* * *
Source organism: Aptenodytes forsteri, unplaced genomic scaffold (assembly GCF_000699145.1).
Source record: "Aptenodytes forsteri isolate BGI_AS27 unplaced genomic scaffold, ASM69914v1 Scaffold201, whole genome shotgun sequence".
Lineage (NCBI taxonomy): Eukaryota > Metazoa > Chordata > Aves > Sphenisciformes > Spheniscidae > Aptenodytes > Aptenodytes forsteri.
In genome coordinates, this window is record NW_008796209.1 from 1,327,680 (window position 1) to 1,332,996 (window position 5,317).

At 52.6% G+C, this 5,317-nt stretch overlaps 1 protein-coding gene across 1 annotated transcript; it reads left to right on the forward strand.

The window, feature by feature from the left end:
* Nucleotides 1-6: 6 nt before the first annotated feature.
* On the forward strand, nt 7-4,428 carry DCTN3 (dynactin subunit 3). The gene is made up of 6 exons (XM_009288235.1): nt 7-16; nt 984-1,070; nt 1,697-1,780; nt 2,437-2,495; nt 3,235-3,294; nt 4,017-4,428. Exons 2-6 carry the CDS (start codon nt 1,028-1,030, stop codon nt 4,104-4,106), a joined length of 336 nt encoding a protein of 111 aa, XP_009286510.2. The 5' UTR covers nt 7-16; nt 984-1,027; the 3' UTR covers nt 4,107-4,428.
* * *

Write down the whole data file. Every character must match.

Source organism: Aptenodytes forsteri, unplaced genomic scaffold (assembly GCF_000699145.1).
Source record: "Aptenodytes forsteri isolate BGI_AS27 unplaced genomic scaffold, ASM69914v1 Scaffold201, whole genome shotgun sequence".
Lineage (NCBI taxonomy): Eukaryota > Metazoa > Chordata > Aves > Sphenisciformes > Spheniscidae > Aptenodytes > Aptenodytes forsteri.
In genome coordinates, this window is record NW_008796209.1 from 1,327,680 (window position 1) to 1,332,996 (window position 5,317).

At 52.6% G+C, this 5,317-nt stretch overlaps 1 protein-coding gene across 1 annotated transcript; it reads left to right on the forward strand.

The window, feature by feature from the left end:
* Nucleotides 1-6: 6 nt before the first annotated feature.
* On the forward strand, nt 7-4,428 carry DCTN3 (dynactin subunit 3). The gene is made up of 6 exons (XM_009288235.1): nt 7-16; nt 984-1,070; nt 1,697-1,780; nt 2,437-2,495; nt 3,235-3,294; nt 4,017-4,428. Exons 2-6 carry the CDS (start codon nt 1,028-1,030, stop codon nt 4,104-4,106), a joined length of 336 nt encoding a protein of 111 aa, XP_009286510.2. The 5' UTR covers nt 7-16; nt 984-1,027; the 3' UTR covers nt 4,107-4,428.